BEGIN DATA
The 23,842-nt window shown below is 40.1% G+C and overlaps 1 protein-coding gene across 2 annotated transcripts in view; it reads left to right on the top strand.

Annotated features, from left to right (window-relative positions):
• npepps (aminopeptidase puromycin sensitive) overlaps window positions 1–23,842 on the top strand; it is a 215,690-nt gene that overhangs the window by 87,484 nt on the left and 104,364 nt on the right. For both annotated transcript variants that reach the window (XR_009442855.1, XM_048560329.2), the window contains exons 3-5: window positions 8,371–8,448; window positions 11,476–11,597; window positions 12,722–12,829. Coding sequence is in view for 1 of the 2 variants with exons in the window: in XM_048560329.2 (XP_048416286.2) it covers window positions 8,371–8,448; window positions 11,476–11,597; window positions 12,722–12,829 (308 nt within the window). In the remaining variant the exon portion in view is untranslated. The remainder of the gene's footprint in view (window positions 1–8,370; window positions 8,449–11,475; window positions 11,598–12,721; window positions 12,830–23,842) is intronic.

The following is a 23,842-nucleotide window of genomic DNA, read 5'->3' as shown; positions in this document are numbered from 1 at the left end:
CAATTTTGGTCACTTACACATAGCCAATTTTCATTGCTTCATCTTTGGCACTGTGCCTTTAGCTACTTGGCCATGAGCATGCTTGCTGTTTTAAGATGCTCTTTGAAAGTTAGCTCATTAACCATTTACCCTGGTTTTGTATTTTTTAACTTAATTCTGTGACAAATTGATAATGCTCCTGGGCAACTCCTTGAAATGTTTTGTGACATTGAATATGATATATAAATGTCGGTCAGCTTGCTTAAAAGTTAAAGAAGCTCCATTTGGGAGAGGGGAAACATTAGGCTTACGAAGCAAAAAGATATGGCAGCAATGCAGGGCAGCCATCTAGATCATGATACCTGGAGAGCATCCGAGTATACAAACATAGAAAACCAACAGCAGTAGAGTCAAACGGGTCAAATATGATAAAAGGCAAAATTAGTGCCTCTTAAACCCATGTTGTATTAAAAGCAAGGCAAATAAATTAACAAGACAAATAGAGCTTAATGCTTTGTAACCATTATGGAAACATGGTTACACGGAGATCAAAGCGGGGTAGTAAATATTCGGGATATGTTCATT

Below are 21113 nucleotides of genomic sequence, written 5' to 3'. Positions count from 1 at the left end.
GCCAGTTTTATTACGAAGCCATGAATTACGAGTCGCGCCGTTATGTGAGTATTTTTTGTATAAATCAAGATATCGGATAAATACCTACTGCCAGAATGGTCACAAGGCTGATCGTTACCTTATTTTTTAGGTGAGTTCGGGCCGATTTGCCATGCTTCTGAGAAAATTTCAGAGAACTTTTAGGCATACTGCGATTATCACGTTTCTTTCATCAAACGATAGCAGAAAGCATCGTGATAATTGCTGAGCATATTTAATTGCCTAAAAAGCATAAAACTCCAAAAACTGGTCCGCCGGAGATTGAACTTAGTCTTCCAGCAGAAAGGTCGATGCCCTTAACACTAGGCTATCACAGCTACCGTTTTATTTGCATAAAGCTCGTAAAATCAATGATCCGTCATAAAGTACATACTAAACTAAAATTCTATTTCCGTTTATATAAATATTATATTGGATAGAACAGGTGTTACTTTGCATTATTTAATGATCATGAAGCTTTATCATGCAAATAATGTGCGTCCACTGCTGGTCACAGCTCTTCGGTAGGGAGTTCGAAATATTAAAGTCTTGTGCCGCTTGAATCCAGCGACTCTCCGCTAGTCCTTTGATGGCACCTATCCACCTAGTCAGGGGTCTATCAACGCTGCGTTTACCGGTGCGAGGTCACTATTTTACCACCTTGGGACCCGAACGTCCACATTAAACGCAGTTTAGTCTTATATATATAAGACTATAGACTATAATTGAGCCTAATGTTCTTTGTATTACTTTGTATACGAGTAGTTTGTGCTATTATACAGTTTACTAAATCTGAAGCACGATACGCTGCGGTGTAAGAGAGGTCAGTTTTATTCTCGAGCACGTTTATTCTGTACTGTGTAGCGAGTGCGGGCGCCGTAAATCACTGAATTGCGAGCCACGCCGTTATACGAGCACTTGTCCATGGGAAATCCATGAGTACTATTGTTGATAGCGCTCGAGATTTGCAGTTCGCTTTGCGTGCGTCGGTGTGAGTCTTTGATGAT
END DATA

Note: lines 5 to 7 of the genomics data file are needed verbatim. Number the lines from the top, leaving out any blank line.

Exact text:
CAATTTTGGTCACTTACACATAGCCAATTTTCATTGCTTCATCTTTGGCACTGTGCCTTTAGCTACTTGGCCATGAGCATGCTTGCTGTTTTAAGATGCTCTTTGAAAGTTAGCTCATTAACCATTTACCCTGGTTTTGTATTTTTTAACTTAATTCTGTGACAAATTGATAATGCTCCTGGGCAACTCCTTGAAATGTTTTGTGACATTGAATATGATATATAAATGTCGGTCAGCTTGCTTAAAAGTTAAAGAAGCTCCATTTGGGAGAGGGGAAACATTAGGCTTACGAAGCAAAAAGATATGGCAGCAATGCAGGGCAGCCATCTAGATCATGATACCTGGAGAGCATCCGAGTATACAAACATAGAAAACCAACAGCAGTAGAGTCAAACGGGTCAAATATGATAAAAGGCAAAATTAGTGCCTCTTAAACCCATGTTGTATTAAAAGCAAGGCAAATAAATTAACAAGACAAATAGAGCTTAATGCTTTGTAACCATTATGGAAACATGGTTACACGGAGATCAAAGCGGGGTAGTAAATATTCGGGATATGTTCATT

Below are 21113 nucleotides of genomic sequence, written 5' to 3'. Positions count from 1 at the left end.
GCCAGTTTTATTACGAAGCCATGAATTACGAGTCGCGCCGTTATGTGAGTATTTTTTGTATAAATCAAGATATCGGATAAATACCTACTGCCAGAATGGTCACAAGGCTGATCGTTACCTTATTTTTTAGGTGAGTTCGGGCCGATTTGCCATGCTTCTGAGAAAATTTCAGAGAACTTTTAGGCATACTGCGATTATCACGTTTCTTTCATCAAACGATAGCAGAAAGCATCGTGATAATTGCTGAGCATATTTAATTGCCTAAAAAGCATAAAACTCCAAAAACTGGTCCGCCGGAGATTGAACTTAGTCTTCCAGCAGAAAGGTCGATGCCCTTAACACTAGGCTATCACAGCTACCGTTTTATTTGCATAAAGCTCGTAAAATCAATGATCCGTCATAAAGTACATACTAAACTAAAATTCTATTTCCGTTTATATAAATATTATATTGGATAGAACAGGTGTTACTTTGCATTATTTAATGATCATGAAGCTTTATCATGCAAATAATGTGCGTCCACTGCTGGTCACAGCTCTTCGGTAGGGAGTTCGAAATATTAAAGTCTTGTGCCGCTTGAATCCAGCGACTCTCCGCTAGTCCTTTGATGGCACCTATCCACCTAGTCAGGGGTCTATCAACGCTGCGTTTACCGGTGCGAGGTCACTATTTTACCACCTTGGGACCCGAACGTCCACATTAAACGCAGTTTAGTCTTATATATATAAGACTATAGACTATAATTGAGCCTAATGTTCTTTGTATTACTTTGTATACGAGTAGTTTGTGCTATTATACAGTTTACTAAATCTGAAGCACGATACGCTGCGGTGTAAGAGAGGTCAGTTTTATTCTCGAGCACGTTTATTCTGTACTGTGTAGCGAGTGCGGGCGCCGTAAATCACTGAATTGCGAGCCACGCCGTTATACGAGCACTTGTCCATGGGAAATCCATGAGTACTATTGTTGATAGCGCTCGAGATTTGCAGTTCGCTTTGCGTGCGTCGGTGTGAGTCTTTGATGAT